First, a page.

CCOG for MLT 225 Summer 2024

Course Number:
MLT 225
Course Title:
Clinical Chemistry II
Credit Hours:
Lecture Hours:
Lecture/Lab Hours:
Lab Hours:

Course Description

Introduces pathophysiology, diagnosis, and monitoring of selected human diseases on an organ system basis. Includes lipids, acid-base balance, electrolytes, non-protein nitrogenous waste (creatinine, urea, uric acid), toxicology and therapeutic drug monitoring. Prerequisites: MLT 224 and Acceptance into the Medical Laboratory Technology Program. Audit available.

Addendum to Course Description

This course is a continuation of MLT 224; it presents theory of more complex testing in the clinical chemistry laboratory to include the physiological basis for the test, specimen type, tests principles, expected values, sources of error, limitations of the test and disease correlation.

Intended Outcomes for the course

Upon completion of the course students should be able to:

  • Make decisions about the validity of test results using an understanding of abnormal test results and their correlation with appropriate pathologic conditions.
  • Apply appropriate laboratory techniques, methodologies, instruments and equipment in the performance of clinical chemistry testing to affect quality patient care.
  • Adapt chemistry laboratory techniques and procedures when errors and discrepancies in results are obtained to effect resolution in a professional and timely manner.

Course Activities and Design

The class is presented by means of lecture/discussion, audio-visual presentations, handouts, demonstrations, web based instructional media and other educationally sound practices. Comprehensive lab work requires demonstration of competency to receive a satisfactory grade. A laboratory manual is provided. The laboratory exercises provide an opportunity for students to employ the testing principles and methodologies discussed and allow for discussion, application and correlation of the concepts presented.  The student is expected to perform all laboratory procedures according to the criteria established by the department.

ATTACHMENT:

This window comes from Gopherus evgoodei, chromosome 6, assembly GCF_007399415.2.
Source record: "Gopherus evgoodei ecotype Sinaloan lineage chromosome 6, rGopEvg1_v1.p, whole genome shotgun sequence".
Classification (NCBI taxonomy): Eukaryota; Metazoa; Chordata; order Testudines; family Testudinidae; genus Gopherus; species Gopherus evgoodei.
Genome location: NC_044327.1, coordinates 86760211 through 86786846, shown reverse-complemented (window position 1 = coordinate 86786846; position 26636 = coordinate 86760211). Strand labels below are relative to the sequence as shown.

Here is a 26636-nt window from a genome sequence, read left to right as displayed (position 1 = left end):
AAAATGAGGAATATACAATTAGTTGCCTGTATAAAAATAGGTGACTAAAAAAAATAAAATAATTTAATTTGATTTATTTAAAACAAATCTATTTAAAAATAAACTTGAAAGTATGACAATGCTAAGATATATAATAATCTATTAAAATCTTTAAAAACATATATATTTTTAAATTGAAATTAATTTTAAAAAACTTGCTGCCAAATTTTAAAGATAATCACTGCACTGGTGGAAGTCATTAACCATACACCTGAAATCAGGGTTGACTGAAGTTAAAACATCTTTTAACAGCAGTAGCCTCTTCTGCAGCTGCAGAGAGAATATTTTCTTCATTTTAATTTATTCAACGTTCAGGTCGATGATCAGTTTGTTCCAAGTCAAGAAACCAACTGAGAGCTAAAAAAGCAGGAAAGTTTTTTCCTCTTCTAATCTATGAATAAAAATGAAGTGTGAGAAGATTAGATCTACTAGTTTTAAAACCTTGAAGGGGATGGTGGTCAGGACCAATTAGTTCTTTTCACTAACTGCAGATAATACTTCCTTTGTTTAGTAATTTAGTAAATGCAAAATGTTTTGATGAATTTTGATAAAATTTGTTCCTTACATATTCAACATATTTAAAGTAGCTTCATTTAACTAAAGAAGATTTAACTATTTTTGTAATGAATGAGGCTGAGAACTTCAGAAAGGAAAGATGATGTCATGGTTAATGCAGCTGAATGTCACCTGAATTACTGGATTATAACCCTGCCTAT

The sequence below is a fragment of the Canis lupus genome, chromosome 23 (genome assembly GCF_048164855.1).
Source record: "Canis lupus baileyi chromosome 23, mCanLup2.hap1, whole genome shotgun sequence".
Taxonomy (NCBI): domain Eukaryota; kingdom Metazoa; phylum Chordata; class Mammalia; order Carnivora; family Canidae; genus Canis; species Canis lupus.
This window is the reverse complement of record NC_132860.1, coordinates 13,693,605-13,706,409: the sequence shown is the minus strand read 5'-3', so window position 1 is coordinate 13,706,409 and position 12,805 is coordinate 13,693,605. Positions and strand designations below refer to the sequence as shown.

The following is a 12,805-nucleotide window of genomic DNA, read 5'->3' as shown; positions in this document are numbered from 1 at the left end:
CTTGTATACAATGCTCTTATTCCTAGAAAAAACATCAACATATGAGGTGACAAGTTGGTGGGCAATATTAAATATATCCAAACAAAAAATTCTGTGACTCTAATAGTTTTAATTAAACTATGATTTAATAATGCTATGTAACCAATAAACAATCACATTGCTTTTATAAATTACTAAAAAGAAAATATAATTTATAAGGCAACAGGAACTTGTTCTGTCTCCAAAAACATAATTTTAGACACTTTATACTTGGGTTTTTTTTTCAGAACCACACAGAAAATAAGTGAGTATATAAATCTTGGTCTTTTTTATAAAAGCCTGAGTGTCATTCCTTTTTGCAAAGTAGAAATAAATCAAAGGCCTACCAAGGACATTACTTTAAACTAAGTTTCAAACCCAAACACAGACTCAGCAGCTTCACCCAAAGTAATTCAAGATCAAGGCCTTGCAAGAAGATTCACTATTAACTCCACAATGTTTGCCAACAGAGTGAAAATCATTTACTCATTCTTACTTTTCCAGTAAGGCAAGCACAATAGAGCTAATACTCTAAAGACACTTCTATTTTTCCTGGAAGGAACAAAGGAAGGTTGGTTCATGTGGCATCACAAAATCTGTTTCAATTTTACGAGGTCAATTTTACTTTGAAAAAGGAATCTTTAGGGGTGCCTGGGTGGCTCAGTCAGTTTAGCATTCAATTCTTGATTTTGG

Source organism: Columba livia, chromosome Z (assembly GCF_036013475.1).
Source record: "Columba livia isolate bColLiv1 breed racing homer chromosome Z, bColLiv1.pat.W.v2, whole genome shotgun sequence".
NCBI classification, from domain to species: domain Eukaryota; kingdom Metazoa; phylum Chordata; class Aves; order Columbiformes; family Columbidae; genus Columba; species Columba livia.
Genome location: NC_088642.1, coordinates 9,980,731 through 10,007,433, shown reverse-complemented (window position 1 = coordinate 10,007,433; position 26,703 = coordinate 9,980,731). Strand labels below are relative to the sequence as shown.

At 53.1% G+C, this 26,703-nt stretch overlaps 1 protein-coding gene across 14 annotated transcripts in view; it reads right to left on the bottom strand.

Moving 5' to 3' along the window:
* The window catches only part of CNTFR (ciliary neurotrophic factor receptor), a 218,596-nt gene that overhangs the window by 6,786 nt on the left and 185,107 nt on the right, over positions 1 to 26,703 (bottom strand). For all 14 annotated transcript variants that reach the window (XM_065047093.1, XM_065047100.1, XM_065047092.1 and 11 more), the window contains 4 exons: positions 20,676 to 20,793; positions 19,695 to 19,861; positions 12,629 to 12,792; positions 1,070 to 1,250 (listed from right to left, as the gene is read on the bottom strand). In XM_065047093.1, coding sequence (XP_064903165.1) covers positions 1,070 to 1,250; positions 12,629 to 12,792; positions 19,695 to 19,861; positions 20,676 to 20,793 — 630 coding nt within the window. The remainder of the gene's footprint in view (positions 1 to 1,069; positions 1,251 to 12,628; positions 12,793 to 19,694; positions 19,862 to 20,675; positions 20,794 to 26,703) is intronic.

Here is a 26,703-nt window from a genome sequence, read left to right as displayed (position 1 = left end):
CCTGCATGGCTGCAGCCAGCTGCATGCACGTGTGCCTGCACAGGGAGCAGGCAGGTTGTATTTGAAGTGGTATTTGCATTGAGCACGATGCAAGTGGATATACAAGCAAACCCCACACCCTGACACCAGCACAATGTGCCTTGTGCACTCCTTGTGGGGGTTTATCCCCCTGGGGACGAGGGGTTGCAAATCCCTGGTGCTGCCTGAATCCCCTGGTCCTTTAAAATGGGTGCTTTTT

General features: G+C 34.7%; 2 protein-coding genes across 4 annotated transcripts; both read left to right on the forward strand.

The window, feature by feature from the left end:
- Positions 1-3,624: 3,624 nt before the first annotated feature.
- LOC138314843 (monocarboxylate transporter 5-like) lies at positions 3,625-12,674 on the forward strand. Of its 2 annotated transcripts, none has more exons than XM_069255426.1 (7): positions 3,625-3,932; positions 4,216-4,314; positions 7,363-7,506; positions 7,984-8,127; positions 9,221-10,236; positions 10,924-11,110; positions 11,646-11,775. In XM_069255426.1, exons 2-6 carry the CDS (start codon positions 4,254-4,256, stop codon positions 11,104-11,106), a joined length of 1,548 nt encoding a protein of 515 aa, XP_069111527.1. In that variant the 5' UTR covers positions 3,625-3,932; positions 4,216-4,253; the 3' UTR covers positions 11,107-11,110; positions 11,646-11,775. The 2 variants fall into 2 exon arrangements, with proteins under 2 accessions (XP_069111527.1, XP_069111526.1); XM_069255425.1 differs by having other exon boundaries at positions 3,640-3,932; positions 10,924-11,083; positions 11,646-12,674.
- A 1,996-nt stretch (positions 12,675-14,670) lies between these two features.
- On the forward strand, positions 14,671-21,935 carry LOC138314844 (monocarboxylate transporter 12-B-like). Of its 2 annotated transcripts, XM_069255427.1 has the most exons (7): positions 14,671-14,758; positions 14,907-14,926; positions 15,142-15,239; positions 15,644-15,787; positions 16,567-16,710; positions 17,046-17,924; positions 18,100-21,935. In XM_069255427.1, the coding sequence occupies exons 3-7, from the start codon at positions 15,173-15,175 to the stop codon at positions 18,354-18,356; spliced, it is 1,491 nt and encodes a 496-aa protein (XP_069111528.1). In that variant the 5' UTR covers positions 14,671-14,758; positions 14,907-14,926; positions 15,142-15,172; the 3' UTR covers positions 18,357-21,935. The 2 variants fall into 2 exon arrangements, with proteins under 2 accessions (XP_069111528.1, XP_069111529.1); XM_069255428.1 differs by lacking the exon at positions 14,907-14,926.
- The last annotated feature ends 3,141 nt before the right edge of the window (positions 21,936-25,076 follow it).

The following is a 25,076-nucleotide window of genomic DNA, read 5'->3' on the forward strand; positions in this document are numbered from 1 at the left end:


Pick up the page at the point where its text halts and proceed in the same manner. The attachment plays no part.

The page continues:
Outcome Assessment Strategies

Assessment methods may include written and practical examinations, homework assignments and discussion activities. Student knowledge application, laboratory performance, problem solving skills, punctuality and attendance, participation, and communication skills is assessed in each laboratory exercise utilizing an evaluation rubric that includes cognitive, psychomotor and affective learning domains.  

Course Content (Themes, Concepts, Issues and Skills)

Course Themes:

  • Acid-base Balance
  • Physiologic buffers and buffer systems
  • Acid-base disorders and their causes
  • Compensatory mechanisms and acid-base disorders
  • Laboratory procedures for blood gas analysis
  • Correlating diseases and conditions with abnormal results
  • Electrolytes

    • Major electrolytes and electrolyte homeostasis

    • Principles in electrolyte testing and the instrumentation involved

  • Non-Protein Nitrogenous waste

    • Urea, creatinine and uric acid testing methodology and disease correlation

    • Creatinine clearance test and its correlation with kidney function

  • Lipids: Cholesterol and Triglycerides

    • Normal and abnormal lipid metabolism

    • Structure and function of lipoproteins

    • Correlation of lipid panel results with disease states and associated risk assessment

    • Laboratory methodologies for lipid analysis

  • Toxicology and TDM
    • Principles of pharmacology
    • Thin layer chromatography